Former England, Watford and Aston Villa manager Graham Taylor has died at the age of 72.

A statement from his family said: “With the greatest sadness, we have to announce that Graham passed away at his home early this morning of a suspected heart attack.

“The family are devastated by this sudden and totally unexpected loss.”

The Football Association said it was “deeply saddened” to learn of Taylor’s death.

Professional Footballers’ Association chairman Gordon Taylor said: “He was a real quality human being.

“He cared about his fellow pros and the good of the game and should be remembered as a man who added to the game, who really showed his ability as a manager.

“He thought a lot about the game and was in his own mould. I’m proud and privileged to have been able to call him a friend.”

Taylor began his managerial career at Lincoln City, having played for them and Grimsby.

He guided Lincoln to the Fourth Division title in 1976 and later managed Watford, Aston Villa and Wolverhampton Wanderers.

Dion Dublin, who played for him at Villa, told the BBC he was “completely shocked” by the news and added: “He was a very, very funny man. He had my utmost respect and was a pal as well as a manager.

“When I played under him at Aston Villa he taught me so much. He was very understanding. It is quite devastating news.”

It was at Watford, under the chairmanship of pop star Elton John, that Taylor made his name as he guided what was then an unfashionable club from the fourth tier of English football to the top flight in five years.

Writing on Instagram, Sir Elton said Taylor had been “like a brother” to him and added: “We shared an unbreakable bond since we first met.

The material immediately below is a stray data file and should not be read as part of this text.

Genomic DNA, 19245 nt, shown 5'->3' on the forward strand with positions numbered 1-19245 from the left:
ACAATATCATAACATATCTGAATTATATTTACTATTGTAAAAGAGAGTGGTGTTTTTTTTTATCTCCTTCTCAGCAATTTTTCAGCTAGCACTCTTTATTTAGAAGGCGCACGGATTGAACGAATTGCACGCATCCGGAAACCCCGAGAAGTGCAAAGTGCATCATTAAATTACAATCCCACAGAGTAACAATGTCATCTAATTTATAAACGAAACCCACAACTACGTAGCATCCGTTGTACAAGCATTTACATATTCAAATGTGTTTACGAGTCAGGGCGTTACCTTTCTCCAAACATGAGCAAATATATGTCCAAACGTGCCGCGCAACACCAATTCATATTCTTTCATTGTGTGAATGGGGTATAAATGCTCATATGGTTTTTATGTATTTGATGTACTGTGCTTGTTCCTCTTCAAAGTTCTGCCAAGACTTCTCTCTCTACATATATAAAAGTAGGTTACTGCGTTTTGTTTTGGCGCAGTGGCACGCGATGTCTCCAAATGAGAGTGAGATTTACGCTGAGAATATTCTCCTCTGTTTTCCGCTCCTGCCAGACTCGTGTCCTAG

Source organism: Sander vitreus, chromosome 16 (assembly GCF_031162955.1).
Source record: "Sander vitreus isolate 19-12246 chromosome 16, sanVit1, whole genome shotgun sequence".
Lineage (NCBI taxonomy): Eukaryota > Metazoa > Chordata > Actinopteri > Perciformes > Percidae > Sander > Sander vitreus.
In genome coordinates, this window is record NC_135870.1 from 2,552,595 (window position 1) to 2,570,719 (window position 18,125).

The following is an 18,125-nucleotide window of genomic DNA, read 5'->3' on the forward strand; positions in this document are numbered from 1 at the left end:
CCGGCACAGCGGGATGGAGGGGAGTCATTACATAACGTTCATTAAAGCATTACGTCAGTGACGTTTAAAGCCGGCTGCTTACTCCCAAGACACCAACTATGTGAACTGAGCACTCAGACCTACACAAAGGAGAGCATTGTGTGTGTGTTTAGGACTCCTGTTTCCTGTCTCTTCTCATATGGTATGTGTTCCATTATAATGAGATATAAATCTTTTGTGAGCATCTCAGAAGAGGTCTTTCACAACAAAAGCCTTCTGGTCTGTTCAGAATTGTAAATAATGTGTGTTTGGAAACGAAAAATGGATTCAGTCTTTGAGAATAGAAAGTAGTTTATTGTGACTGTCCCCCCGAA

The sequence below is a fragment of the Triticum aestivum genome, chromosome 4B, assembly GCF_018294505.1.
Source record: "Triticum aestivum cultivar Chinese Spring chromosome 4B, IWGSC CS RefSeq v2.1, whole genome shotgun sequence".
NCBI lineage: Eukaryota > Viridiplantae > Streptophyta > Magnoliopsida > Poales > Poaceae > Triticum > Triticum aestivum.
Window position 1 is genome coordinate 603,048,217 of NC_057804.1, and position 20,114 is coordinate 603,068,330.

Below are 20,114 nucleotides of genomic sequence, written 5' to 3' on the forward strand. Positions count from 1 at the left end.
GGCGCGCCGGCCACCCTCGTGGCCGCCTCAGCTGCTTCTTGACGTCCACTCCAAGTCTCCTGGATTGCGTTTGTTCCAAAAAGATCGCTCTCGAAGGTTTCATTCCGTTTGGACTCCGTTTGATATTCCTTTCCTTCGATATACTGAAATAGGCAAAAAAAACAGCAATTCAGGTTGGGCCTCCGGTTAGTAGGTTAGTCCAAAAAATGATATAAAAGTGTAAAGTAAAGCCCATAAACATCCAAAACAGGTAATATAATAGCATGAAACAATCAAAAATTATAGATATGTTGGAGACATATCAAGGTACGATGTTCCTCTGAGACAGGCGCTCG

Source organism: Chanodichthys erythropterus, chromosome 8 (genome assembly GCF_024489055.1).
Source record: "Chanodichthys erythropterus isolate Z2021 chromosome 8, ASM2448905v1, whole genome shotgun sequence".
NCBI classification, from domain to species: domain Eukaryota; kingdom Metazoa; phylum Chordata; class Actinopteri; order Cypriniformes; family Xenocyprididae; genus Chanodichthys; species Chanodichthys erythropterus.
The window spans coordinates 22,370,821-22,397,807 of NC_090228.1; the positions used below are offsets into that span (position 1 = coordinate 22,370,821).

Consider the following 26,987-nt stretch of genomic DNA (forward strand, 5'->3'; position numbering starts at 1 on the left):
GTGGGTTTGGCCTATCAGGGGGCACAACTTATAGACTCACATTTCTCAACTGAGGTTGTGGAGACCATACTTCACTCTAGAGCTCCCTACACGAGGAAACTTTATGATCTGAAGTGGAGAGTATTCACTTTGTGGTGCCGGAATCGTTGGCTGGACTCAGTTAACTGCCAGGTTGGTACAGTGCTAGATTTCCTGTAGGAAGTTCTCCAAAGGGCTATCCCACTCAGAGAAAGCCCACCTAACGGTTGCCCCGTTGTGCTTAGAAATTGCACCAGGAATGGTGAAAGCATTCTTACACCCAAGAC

“We went on an incredible journey together, and it will stay with me forever.

“He took my beloved Watford from the depths of the lower leagues to unchartered territory and into Europe. We have become a leading English club because of his managerial wisdom and genius.

“This is a sad and dark day for Watford, the club and the town. We will cherish Graham and drown our sorrows in the many brilliant memories he gave us.”

Taylor took Watford to the FA Cup final in 1984 — where they were beaten by Everton — in a decade-long spell in charge between 1977 and 1987.

He also had a second spell at the Hornets, leading them into the Premier League in 1999 after back-to-back promotions.

Watford chairman and CEO Scott Duxbury said on the club’s Twitter page: “As one, together at our club, we are all utterly devastated to learn of Graham’s passing.”

Taylor took Aston Villa from Division Two to top-flight runners-up in the 1989-90 season and was appointed as England manager soon afterwards.

But his spell with the national team was less successful and he resigned in November 1993 after failing to qualify for the following year’s World Cup.

Before retiring from management, Taylor spent a brief second spell at Villa in 2002 — a return he later said he regretted.

He then became a pundit, working on both radio and television, but found time to return to Watford as chairman from 2009 until 2012, with a stand at the club’s Vicarage Road ground being renamed in his honour in 2014.

Taylor is survived by his wife Rita and daughters Joanne and Karen.

Information from the Press Association was used in this report.